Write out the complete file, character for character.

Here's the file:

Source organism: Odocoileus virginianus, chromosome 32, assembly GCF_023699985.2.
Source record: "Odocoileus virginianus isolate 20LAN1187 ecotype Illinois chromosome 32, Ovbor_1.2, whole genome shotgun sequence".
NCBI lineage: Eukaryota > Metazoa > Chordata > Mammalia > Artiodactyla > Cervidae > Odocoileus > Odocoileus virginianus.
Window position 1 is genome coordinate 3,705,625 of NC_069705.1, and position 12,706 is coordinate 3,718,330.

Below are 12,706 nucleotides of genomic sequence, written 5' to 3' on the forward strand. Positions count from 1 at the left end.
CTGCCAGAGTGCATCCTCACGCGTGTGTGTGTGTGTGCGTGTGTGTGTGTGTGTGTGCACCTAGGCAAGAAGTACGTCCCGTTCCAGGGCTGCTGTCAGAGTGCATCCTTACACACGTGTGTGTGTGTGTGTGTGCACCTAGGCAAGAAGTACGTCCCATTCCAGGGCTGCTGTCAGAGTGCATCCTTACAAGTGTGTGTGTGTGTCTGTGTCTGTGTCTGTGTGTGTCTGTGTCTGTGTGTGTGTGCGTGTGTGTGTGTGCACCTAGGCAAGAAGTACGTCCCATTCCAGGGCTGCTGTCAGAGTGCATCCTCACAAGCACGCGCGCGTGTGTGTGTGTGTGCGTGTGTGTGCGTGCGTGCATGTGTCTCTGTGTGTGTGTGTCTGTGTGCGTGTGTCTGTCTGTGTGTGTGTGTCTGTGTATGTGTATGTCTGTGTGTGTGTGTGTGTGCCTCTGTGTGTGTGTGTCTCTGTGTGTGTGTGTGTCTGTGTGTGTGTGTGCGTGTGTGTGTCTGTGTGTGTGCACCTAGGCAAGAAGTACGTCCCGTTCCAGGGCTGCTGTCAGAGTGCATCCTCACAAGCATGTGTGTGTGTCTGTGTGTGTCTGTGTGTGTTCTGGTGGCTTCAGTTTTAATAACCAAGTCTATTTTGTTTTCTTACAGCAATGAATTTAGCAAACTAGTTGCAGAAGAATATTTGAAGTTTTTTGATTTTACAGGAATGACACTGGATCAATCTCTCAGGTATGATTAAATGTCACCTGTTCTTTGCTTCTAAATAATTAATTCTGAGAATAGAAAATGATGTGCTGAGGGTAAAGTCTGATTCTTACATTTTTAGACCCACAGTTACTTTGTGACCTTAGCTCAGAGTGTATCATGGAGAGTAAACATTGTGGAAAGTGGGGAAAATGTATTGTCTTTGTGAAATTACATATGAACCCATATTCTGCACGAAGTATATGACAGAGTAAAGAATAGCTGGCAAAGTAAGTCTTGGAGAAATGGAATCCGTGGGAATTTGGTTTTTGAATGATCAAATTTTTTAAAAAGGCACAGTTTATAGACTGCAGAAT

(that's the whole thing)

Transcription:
Source organism: Odocoileus virginianus, chromosome 32, assembly GCF_023699985.2.
Source record: "Odocoileus virginianus isolate 20LAN1187 ecotype Illinois chromosome 32, Ovbor_1.2, whole genome shotgun sequence".
NCBI lineage: Eukaryota > Metazoa > Chordata > Mammalia > Artiodactyla > Cervidae > Odocoileus > Odocoileus virginianus.
Window position 1 is genome coordinate 3,705,625 of NC_069705.1, and position 12,706 is coordinate 3,718,330.

Below are 12,706 nucleotides of genomic sequence, written 5' to 3' on the forward strand. Positions count from 1 at the left end.
CTGCCAGAGTGCATCCTCACGCGTGTGTGTGTGTGTGCGTGTGTGTGTGTGTGTGTGCACCTAGGCAAGAAGTACGTCCCGTTCCAGGGCTGCTGTCAGAGTGCATCCTTACACACGTGTGTGTGTGTGTGTGTGCACCTAGGCAAGAAGTACGTCCCATTCCAGGGCTGCTGTCAGAGTGCATCCTTACAAGTGTGTGTGTGTGTCTGTGTCTGTGTCTGTGTGTGTCTGTGTCTGTGTGTGTGTGCGTGTGTGTGTGTGCACCTAGGCAAGAAGTACGTCCCATTCCAGGGCTGCTGTCAGAGTGCATCCTCACAAGCACGCGCGCGTGTGTGTGTGTGTGCGTGTGTGTGCGTGCGTGCATGTGTCTCTGTGTGTGTGTGTCTGTGTGCGTGTGTCTGTCTGTGTGTGTGTGTCTGTGTATGTGTATGTCTGTGTGTGTGTGTGTGTGCCTCTGTGTGTGTGTGTCTCTGTGTGTGTGTGTGTCTGTGTGTGTGTGTGCGTGTGTGTGTCTGTGTGTGTGCACCTAGGCAAGAAGTACGTCCCGTTCCAGGGCTGCTGTCAGAGTGCATCCTCACAAGCATGTGTGTGTGTCTGTGTGTGTCTGTGTGTGTTCTGGTGGCTTCAGTTTTAATAACCAAGTCTATTTTGTTTTCTTACAGCAATGAATTTAGCAAACTAGTTGCAGAAGAATATTTGAAGTTTTTTGATTTTACAGGAATGACACTGGATCAATCTCTCAGGTATGATTAAATGTCACCTGTTCTTTGCTTCTAAATAATTAATTCTGAGAATAGAAAATGATGTGCTGAGGGTAAAGTCTGATTCTTACATTTTTAGACCCACAGTTACTTTGTGACCTTAGCTCAGAGTGTATCATGGAGAGTAAACATTGTGGAAAGTGGGGAAAATGTATTGTCTTTGTGAAATTACATATGAACCCATATTCTGCACGAAGTATATGACAGAGTAAAGAATAGCTGGCAAAGTAAGTCTTGGAGAAATGGAATCCGTGGGAATTTGGTTTTTGAATGATCAAATTTTTTAAAAAGGCACAGTTTATAGACTGCAGAAT